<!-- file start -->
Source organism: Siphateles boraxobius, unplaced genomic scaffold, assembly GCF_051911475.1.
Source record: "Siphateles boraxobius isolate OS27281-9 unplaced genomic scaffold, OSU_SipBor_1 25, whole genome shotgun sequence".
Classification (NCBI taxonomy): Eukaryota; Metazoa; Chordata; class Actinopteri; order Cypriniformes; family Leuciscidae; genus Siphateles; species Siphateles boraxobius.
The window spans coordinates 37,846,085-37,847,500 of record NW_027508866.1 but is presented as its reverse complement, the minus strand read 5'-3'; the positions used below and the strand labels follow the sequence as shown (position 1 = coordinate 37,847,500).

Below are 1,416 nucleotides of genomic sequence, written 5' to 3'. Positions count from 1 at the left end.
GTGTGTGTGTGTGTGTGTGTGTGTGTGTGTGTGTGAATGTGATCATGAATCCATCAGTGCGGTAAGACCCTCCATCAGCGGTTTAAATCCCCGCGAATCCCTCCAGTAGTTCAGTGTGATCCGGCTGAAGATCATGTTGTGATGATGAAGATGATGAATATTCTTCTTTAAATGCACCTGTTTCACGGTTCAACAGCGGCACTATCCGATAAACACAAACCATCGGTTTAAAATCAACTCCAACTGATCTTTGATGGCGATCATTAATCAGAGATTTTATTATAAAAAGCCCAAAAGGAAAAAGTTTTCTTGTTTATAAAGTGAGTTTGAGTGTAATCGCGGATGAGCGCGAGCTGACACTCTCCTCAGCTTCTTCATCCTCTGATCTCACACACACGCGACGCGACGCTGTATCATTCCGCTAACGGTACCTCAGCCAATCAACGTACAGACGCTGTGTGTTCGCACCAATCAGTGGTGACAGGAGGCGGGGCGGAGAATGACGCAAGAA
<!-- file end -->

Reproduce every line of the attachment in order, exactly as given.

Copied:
Source organism: Siphateles boraxobius, unplaced genomic scaffold, assembly GCF_051911475.1.
Source record: "Siphateles boraxobius isolate OS27281-9 unplaced genomic scaffold, OSU_SipBor_1 25, whole genome shotgun sequence".
Classification (NCBI taxonomy): Eukaryota; Metazoa; Chordata; class Actinopteri; order Cypriniformes; family Leuciscidae; genus Siphateles; species Siphateles boraxobius.
The window spans coordinates 37,846,085-37,847,500 of record NW_027508866.1 but is presented as its reverse complement, the minus strand read 5'-3'; the positions used below and the strand labels follow the sequence as shown (position 1 = coordinate 37,847,500).

Below are 1,416 nucleotides of genomic sequence, written 5' to 3'. Positions count from 1 at the left end.
GTGTGTGTGTGTGTGTGTGTGTGTGTGTGTGTGTGAATGTGATCATGAATCCATCAGTGCGGTAAGACCCTCCATCAGCGGTTTAAATCCCCGCGAATCCCTCCAGTAGTTCAGTGTGATCCGGCTGAAGATCATGTTGTGATGATGAAGATGATGAATATTCTTCTTTAAATGCACCTGTTTCACGGTTCAACAGCGGCACTATCCGATAAACACAAACCATCGGTTTAAAATCAACTCCAACTGATCTTTGATGGCGATCATTAATCAGAGATTTTATTATAAAAAGCCCAAAAGGAAAAAGTTTTCTTGTTTATAAAGTGAGTTTGAGTGTAATCGCGGATGAGCGCGAGCTGACACTCTCCTCAGCTTCTTCATCCTCTGATCTCACACACACGCGACGCGACGCTGTATCATTCCGCTAACGGTACCTCAGCCAATCAACGTACAGACGCTGTGTGTTCGCACCAATCAGTGGTGACAGGAGGCGGGGCGGAGAATGACGCAAGAA